With any heart attack, minutes matter: every moment treatment is delayed translates into more damaged and dying heart muscle.
There is sound evidence to show that aspirin and nitroglycerin are effective treatments when given early in the course of a heart attack.
Women with chest pain, however, are less likely to receive these proven therapies on the way to the hospital than men, even when they have the same symptoms.
Researchers were troubled by these findings, particularly since heart disease is the leading cause of death for women. They did not find differences in the care received by white and African-American patients. [Heart disease in women]
However, they did find results of a clear gender bias, with women receiving sub-optimal care. The gender of the care provider did not seem to make a difference in care provided to women either.
Women are more likely to die from a heart attack than men. Women also may have different symptoms than men.
Clearly there is a need for better education among emergency care providers to ensure that women receive the early care they need. The research did not point to any clear reason for this disparity in care.
The damage from a heart attack does not happen all at once. As the heart muscle is deprived of oxygen over the course of several hours, parts of the muscle die.
Aspirin helps reduce damage to heart tissue by reducing clotting around plaque that prevents blood flow to the heart. Early intervention is crucial to minimizing damage from heart attacks.
On one hand, emergency medical services are taking great steps forward in caring for heart attack patients. Many ambulances now have portable EKG machinery and can transmit EKG results directly to the emergency room.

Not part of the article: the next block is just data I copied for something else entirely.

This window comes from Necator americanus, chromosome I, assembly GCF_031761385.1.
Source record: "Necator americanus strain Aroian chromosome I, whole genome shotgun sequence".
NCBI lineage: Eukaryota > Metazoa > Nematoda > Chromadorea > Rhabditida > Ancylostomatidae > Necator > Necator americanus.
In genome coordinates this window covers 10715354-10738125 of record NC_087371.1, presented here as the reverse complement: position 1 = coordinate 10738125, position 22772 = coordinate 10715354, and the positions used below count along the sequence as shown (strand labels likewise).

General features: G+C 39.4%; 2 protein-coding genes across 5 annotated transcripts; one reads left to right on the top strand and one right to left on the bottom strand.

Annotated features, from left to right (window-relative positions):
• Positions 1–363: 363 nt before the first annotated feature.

Before the patient has even arrived, a doctor can begin to assess the patient and the cath lab can be ready and waiting.
Many hospitals, in cooperation with local emergency medical systems, have made significant improvements in reducing the amount of time it takes between when the patient arrives and when patient receives angioplasty to open blocked blood vessels.
Emergency medical services are a vital link in this chain. Researchers emphasized that emergency responders need to make sure that all patients with chest pain are receiving this kind of top notch care.
The study looked at more than 650 patients in the Philadelphia area. Emergency services were called for each of these patients because of chest pain. The patients were then transported to one of three hospitals in the University of Pennsylvania Health System.
Researchers studied how often patients ages 30 and above received aspirin and nitroglycerin, whether the patients were placed on EKG monitoring, and whether intravenous lines were started to allow rapid delivery of medication.
While one third of the men received aspirin while in the care of emergency services, less than one quarter of the women did. Again, about one third of the men received nitroglycerin, while only slightly more than one quarter of the women did.
While 70 percent of the men had an IV started, only 61 percent of the women did. Of the women who arrived in the emergency room and were actually experiencing a heart attack, none had received aspirin, and all were less likely to have received any of the indicated treatments while being transported.
If you are a woman experiencing chest pain, even if your symptoms do not seem to be those typical of a heart attack, insist on receiving proper care.